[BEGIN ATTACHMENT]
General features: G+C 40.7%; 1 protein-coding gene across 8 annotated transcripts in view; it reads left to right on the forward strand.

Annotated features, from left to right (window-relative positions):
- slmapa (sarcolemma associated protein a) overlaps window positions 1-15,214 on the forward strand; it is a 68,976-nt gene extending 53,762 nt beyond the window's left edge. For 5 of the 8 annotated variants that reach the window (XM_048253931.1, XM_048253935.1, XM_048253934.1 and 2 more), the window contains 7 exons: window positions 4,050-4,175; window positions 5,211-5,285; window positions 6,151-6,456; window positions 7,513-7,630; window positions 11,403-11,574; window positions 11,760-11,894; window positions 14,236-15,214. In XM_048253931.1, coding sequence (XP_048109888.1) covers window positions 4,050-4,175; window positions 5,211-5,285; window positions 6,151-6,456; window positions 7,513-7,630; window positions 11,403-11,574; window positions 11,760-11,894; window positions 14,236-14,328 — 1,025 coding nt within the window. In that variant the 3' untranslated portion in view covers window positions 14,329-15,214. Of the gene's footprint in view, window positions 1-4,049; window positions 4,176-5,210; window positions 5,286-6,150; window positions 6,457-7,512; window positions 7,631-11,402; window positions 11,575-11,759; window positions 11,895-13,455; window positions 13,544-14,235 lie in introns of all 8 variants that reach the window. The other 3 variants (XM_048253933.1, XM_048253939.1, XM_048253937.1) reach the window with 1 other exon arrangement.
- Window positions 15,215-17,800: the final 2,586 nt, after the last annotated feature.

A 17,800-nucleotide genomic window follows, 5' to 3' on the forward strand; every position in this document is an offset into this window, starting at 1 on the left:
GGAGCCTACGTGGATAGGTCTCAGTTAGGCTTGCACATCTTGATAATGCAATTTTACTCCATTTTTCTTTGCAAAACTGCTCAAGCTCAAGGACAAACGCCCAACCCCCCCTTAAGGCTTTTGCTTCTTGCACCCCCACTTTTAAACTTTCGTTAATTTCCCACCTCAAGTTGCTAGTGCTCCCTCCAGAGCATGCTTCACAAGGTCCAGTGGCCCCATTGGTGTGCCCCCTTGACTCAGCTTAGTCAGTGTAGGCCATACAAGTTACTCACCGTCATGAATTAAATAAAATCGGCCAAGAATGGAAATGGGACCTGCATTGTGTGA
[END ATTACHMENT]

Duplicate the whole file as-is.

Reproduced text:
General features: G+C 40.7%; 1 protein-coding gene across 8 annotated transcripts in view; it reads left to right on the forward strand.

Annotated features, from left to right (window-relative positions):
- slmapa (sarcolemma associated protein a) overlaps window positions 1-15,214 on the forward strand; it is a 68,976-nt gene extending 53,762 nt beyond the window's left edge. For 5 of the 8 annotated variants that reach the window (XM_048253931.1, XM_048253935.1, XM_048253934.1 and 2 more), the window contains 7 exons: window positions 4,050-4,175; window positions 5,211-5,285; window positions 6,151-6,456; window positions 7,513-7,630; window positions 11,403-11,574; window positions 11,760-11,894; window positions 14,236-15,214. In XM_048253931.1, coding sequence (XP_048109888.1) covers window positions 4,050-4,175; window positions 5,211-5,285; window positions 6,151-6,456; window positions 7,513-7,630; window positions 11,403-11,574; window positions 11,760-11,894; window positions 14,236-14,328 — 1,025 coding nt within the window. In that variant the 3' untranslated portion in view covers window positions 14,329-15,214. Of the gene's footprint in view, window positions 1-4,049; window positions 4,176-5,210; window positions 5,286-6,150; window positions 6,457-7,512; window positions 7,631-11,402; window positions 11,575-11,759; window positions 11,895-13,455; window positions 13,544-14,235 lie in introns of all 8 variants that reach the window. The other 3 variants (XM_048253933.1, XM_048253939.1, XM_048253937.1) reach the window with 1 other exon arrangement.
- Window positions 15,215-17,800: the final 2,586 nt, after the last annotated feature.

A 17,800-nucleotide genomic window follows, 5' to 3' on the forward strand; every position in this document is an offset into this window, starting at 1 on the left:
GGAGCCTACGTGGATAGGTCTCAGTTAGGCTTGCACATCTTGATAATGCAATTTTACTCCATTTTTCTTTGCAAAACTGCTCAAGCTCAAGGACAAACGCCCAACCCCCCCTTAAGGCTTTTGCTTCTTGCACCCCCACTTTTAAACTTTCGTTAATTTCCCACCTCAAGTTGCTAGTGCTCCCTCCAGAGCATGCTTCACAAGGTCCAGTGGCCCCATTGGTGTGCCCCCTTGACTCAGCTTAGTCAGTGTAGGCCATACAAGTTACTCACCGTCATGAATTAAATAAAATCGGCCAAGAATGGAAATGGGACCTGCATTGTGTGA